In our 3D universe, 2D materials can be arranged on top of each other. To extend the Flatland metaphor, such an arrangement would quite literally represent parallel worlds inhabited by people who are destined to never meet.

    Now, scientists from the Department of Physics at the University of Bath in the UK have found a way to arrange 2D sheets of WS2 (previously created in their lab) into a 3D configuration, resulting in an energy landscape that is strongly modified when compared to that of the flat-laying WS2 sheets. This particular 3D arrangement is known as a ‘nanomesh’: a webbed network of densely-packed, randomly distributed stacks, containing twisted and/or fused WS2 sheets.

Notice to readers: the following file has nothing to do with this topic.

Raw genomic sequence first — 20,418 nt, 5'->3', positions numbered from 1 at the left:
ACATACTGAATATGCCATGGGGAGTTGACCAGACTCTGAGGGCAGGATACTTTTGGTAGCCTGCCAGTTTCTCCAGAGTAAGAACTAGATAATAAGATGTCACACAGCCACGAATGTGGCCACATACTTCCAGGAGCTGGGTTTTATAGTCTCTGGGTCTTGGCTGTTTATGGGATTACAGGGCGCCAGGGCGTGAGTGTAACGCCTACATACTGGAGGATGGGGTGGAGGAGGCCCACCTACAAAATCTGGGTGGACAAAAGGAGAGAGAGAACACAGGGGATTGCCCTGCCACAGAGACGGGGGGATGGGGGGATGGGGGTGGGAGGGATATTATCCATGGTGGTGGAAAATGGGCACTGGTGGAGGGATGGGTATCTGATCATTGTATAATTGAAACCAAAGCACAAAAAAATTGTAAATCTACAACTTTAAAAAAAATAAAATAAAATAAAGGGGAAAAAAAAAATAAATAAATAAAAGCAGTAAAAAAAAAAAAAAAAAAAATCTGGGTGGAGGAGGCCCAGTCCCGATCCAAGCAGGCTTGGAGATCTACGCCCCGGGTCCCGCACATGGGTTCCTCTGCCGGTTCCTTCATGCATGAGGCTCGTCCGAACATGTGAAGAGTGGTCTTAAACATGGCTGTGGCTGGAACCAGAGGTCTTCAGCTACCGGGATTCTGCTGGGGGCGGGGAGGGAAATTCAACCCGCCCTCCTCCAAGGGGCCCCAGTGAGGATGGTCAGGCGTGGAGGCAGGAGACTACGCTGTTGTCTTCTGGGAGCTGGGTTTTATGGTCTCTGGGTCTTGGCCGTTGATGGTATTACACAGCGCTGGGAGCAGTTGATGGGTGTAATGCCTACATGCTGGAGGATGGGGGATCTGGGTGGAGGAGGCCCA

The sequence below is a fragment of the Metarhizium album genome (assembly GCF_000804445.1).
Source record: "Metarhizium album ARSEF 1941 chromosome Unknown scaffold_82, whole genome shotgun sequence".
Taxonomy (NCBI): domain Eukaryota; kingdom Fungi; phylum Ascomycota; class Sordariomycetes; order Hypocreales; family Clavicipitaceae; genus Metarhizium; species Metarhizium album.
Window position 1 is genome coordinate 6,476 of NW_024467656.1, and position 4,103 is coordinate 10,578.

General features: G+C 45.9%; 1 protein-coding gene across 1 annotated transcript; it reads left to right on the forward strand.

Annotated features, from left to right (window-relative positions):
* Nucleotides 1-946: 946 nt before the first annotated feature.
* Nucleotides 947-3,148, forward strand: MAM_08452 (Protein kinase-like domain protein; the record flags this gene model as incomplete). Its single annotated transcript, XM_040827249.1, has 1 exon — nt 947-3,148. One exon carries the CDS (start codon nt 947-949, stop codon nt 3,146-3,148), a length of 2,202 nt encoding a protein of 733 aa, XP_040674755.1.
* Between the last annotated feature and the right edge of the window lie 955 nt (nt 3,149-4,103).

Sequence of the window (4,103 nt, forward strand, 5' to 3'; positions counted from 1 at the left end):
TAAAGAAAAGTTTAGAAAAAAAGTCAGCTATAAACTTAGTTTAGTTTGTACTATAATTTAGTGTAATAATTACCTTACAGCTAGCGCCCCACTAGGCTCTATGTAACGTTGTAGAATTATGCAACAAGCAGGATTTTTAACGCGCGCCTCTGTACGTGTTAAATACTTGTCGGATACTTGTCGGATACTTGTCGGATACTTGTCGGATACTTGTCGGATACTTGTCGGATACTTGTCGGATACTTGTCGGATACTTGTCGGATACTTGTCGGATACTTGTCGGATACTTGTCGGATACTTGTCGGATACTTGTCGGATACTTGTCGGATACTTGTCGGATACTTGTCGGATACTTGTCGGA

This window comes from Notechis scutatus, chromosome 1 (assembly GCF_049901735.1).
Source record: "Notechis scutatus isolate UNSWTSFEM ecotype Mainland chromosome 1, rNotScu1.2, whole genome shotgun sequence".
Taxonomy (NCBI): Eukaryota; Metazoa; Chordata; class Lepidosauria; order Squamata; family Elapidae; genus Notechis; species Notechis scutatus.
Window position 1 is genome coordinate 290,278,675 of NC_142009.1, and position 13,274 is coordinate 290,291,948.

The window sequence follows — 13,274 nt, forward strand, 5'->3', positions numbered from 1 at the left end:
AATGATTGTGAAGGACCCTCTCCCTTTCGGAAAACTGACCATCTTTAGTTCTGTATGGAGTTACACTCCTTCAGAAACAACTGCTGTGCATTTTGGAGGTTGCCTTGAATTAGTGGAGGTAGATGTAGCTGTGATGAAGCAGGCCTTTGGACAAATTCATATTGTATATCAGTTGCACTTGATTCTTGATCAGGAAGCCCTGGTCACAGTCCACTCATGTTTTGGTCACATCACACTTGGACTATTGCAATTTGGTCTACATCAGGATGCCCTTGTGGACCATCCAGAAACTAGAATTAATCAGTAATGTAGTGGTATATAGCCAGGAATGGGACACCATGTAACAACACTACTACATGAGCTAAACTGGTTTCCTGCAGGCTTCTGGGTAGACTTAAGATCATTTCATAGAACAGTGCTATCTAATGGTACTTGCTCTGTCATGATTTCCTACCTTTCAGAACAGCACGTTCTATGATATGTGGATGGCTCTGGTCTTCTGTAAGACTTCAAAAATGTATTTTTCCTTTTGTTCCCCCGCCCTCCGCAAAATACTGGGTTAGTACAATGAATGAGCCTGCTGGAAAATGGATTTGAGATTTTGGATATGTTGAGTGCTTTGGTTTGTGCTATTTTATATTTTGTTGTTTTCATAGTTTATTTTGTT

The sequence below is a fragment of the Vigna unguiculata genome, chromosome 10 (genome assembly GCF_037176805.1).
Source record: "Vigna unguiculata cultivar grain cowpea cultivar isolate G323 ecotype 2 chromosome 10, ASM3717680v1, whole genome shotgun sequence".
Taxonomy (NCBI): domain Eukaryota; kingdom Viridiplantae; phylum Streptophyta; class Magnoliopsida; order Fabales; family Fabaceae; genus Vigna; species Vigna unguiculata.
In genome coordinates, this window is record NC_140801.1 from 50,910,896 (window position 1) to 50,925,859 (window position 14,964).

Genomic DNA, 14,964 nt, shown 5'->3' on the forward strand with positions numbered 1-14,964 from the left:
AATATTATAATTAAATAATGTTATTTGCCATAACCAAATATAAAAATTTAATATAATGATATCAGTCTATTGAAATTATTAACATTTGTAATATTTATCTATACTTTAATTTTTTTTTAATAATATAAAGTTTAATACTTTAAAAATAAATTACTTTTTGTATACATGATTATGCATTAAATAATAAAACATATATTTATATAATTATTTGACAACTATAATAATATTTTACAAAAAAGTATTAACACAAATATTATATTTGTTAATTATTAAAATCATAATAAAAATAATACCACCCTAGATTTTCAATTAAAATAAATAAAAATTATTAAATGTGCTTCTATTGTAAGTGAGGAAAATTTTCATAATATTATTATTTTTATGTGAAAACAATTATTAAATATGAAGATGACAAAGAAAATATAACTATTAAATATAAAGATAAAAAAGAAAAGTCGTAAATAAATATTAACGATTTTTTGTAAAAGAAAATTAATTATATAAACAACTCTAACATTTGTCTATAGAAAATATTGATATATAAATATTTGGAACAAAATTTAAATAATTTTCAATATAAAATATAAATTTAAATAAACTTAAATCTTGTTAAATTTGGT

Modifications of this kind in Flatland would allow people to step into each other’s worlds. “We didn’t set out to distress the inhabitants of Flatland,” said Professor Ventsislav Valev who led the research, “But because of the many defects that we nanoengineered in the 2D materials, these hypothetical inhabitants would find their world quite strange indeed.

    “First, our WS2 sheets have finite dimensions with irregular edges, so their world would have a strangely shaped end. Also, some of the sulphur atoms have been replaced by oxygen, which would feel just wrong to any inhabitant. Most importantly, our sheets intersect and fuse together, and even twist on top of each other, which modifies the energy landscape of the materials. For the Flatlanders, such an effect would look like the laws of the universe had suddenly changed across their entire landscape.”